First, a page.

The Boogeyman. The Tooth Fairy. Santa Clause. We all know these are myths and legends made up by storytellers and parents, but there’s a part of all of us desperate to be told the truth: “It’s all real!”
People on Reddit were asked: “What was something you thought was a myth but turned out to be true?” These are some of the most interesting answers.
The landfill of Atari ET cartridges was considered an urban legend for a long time. When it was initially reported, people within the company gave conflicting reports on whether or not the landfill existed and how big it was. Hilariously, this turned out to be true as the landfill was discovered in 2014 and had some ET cartridges.
For centuries, sailors out on the oceans occasionally reported giant waves coming out of seeming nowhere, even in otherwise calm seas and clear weather. These monster-sized waves were probably responsible for quite a few ship disappearances and sinking over the centuries. However, no one really believed the sailors and rogue waves were relegated to sea myth and tall tales. It took until the late 20th Century for photographic evidence and satellite imagery to prove their existence once and for all.
Nobody used to believe they existed because those who found them had to go so far to do so and weren’t guaranteed a spotting.
The discovery of viking/norse colony at L’Anse aux Meadows in Newfoundland, Canada that was settled between 990-1050. Rumors of Norse landings in North America were dubious, often alluded to in the Icelandic or Greenlander Sagas as the colony of Vinland. In 1961, a colony was located, excavated and dated to over 400 years prior to Columbus.
Rob Ford, Toronto Mayor, on crack.
When this rumour broke, most people just thought it was a dumb rumour. Given his character, it seems like the kind of thing somebody would invent or overzealously stretch evidence to attempt to make real. Even people that didn’t like him (many people) didn’t give this any credit.
Then the video surfaced and the admissions came and it was surreal.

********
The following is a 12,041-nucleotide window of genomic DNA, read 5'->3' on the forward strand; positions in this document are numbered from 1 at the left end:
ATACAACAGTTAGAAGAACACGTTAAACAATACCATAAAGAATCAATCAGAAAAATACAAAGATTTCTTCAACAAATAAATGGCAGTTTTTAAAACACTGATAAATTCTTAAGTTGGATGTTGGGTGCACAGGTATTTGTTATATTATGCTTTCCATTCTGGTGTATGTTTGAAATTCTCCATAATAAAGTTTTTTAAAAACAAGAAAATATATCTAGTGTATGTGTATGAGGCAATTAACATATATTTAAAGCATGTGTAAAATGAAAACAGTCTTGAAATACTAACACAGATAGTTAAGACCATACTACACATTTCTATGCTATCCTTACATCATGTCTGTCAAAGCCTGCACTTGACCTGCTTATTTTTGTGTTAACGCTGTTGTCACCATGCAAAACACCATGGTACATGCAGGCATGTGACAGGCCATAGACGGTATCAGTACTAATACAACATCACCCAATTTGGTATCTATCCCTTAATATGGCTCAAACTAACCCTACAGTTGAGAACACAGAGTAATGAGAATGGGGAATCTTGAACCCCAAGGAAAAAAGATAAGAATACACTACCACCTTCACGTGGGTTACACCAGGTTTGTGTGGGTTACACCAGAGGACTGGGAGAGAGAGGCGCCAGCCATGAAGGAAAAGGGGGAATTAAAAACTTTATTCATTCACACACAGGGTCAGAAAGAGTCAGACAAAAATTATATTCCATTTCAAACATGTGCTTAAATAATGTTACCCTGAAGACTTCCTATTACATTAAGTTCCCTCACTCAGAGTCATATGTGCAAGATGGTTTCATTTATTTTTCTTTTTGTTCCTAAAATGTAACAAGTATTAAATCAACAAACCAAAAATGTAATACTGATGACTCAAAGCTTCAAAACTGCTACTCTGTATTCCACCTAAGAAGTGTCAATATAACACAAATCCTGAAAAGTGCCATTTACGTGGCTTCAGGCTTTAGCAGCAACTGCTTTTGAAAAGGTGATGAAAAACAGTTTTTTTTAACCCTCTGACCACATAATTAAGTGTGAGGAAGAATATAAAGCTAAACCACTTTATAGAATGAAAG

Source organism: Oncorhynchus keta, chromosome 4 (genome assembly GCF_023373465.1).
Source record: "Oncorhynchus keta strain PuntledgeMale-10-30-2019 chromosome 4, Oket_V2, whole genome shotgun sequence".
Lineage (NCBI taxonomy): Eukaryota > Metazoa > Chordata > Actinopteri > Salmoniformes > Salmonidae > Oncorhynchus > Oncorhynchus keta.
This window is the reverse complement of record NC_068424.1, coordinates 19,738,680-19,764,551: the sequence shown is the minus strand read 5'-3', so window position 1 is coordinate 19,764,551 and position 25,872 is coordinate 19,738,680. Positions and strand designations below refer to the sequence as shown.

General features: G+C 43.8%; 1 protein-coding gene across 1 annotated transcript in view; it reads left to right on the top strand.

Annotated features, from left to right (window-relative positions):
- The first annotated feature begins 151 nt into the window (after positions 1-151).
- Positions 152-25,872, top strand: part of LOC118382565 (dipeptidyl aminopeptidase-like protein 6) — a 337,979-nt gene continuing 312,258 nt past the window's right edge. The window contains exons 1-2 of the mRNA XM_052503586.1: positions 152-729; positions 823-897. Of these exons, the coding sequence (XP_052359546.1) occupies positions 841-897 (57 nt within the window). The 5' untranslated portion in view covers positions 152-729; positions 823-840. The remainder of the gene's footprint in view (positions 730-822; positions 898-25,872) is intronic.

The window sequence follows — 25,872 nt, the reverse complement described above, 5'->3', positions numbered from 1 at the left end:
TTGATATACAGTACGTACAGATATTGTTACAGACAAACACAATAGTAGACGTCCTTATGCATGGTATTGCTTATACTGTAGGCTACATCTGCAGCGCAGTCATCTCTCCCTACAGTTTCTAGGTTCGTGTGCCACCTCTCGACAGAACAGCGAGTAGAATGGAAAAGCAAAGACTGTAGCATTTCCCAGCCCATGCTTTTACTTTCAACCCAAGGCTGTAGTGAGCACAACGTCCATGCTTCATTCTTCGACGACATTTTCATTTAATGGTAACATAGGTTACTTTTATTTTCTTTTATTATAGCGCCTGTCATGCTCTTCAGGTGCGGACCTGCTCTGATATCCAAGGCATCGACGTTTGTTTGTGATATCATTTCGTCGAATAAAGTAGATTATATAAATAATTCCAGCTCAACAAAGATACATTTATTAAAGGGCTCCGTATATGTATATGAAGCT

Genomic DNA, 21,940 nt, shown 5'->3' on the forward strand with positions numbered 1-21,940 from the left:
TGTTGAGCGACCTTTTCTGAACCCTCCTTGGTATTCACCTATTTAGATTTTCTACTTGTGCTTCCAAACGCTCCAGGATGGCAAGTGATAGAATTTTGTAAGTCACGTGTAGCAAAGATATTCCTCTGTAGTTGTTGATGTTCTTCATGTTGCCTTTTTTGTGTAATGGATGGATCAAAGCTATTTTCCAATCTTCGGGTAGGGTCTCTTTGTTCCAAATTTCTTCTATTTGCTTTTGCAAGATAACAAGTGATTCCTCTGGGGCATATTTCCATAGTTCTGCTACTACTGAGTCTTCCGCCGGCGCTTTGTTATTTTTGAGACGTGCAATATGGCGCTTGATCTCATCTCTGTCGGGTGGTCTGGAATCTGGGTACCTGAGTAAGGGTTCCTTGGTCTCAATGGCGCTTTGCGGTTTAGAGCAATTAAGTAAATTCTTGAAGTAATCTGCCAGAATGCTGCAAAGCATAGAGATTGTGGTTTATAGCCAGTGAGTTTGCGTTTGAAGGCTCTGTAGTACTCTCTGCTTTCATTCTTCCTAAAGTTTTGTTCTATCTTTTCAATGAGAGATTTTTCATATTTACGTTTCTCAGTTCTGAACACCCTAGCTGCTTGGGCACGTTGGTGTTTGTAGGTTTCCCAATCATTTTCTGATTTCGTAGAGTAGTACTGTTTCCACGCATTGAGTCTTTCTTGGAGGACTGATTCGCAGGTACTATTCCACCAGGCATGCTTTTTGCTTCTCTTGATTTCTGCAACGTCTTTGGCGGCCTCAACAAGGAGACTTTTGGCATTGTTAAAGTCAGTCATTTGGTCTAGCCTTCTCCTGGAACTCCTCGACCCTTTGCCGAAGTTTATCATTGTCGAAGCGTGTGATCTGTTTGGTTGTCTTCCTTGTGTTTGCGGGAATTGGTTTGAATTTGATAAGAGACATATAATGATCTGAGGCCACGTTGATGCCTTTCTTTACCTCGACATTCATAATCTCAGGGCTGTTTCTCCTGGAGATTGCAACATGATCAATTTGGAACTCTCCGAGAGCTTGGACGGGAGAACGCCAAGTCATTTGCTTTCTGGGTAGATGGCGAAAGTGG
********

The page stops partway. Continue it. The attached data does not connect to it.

I had perfectly normal periods until I was 24/25. One day I was sitting at work and dropped my pen. Instead of just leaning over to pick it up, I started crying. I just sat there with tears running down my face like “What the hell is going ON here?!”
Sure enough, the next morning I was greeted with my monthly negative pregnancy test.
Now every time I start getting choked up when I can’t find my car keys or realize I’m out of oatmeal I know to put on a liner before I go to sleep.
It was widely regarded to be a myth that the first emperor of a united China, Qin Shi Huang, built a massive replica of his empire as his mausoleum. The stories said he had thousands of statues of soldiers constructed to guard his empire in the afterlife and had an underground palace with rivers of mercury. In 1974, more than 8,000 terracotta warriors were uncovered in Xi’an China.
Orichalcum. Plato wrote of this precious metal several times, remarkably when he wrote about his fantasy kingdom of Atlantis. Since this metal obviously doesn’t exist, historians thought for a long time that Plato was using Orichalcum as a representation of power, to show how powerful the Atlanteans were that they even had the whole outer wall of the city decorated with Orichalcum. Plato even admitted that, though he knew the name and the appearance of the thing, the metal itself was lost in the past as well as the methods for its fabrication.
For a very long time it was accepted that it was simply a fictitious metal, made up for Plato’s writing. Historians were very surprised when in 2015 they found an ancient Greek shipwreck containing 39 ingots of a brass red, bright metal, around 2600 years old, that pretty accurately fit the descriptions of Orichalcum. Later, two soldier helmets were found on another shipwreck, also of this red metal. It turned out to be a copper alloy, which apparently did exist and was used in Greece at a time. I think it is unknown when and why the techniques for creating this alloy were lost to the Greek, if it was actually them who smelted it in the first place.
People like to say that it’s a myth that dark roast coffee has more caffeine than light roast, and that the truth is the opposite.
While it is true that, bean-for-bean, dark roast doesn’t contain more caffeine than light, light doesn’t contain more than dark either. Caffeine is incredibly stable during the roasting process, so if you take two beans from the same cultivar and roast one dark and the other light…the difference in caffeine content would be negligible at best.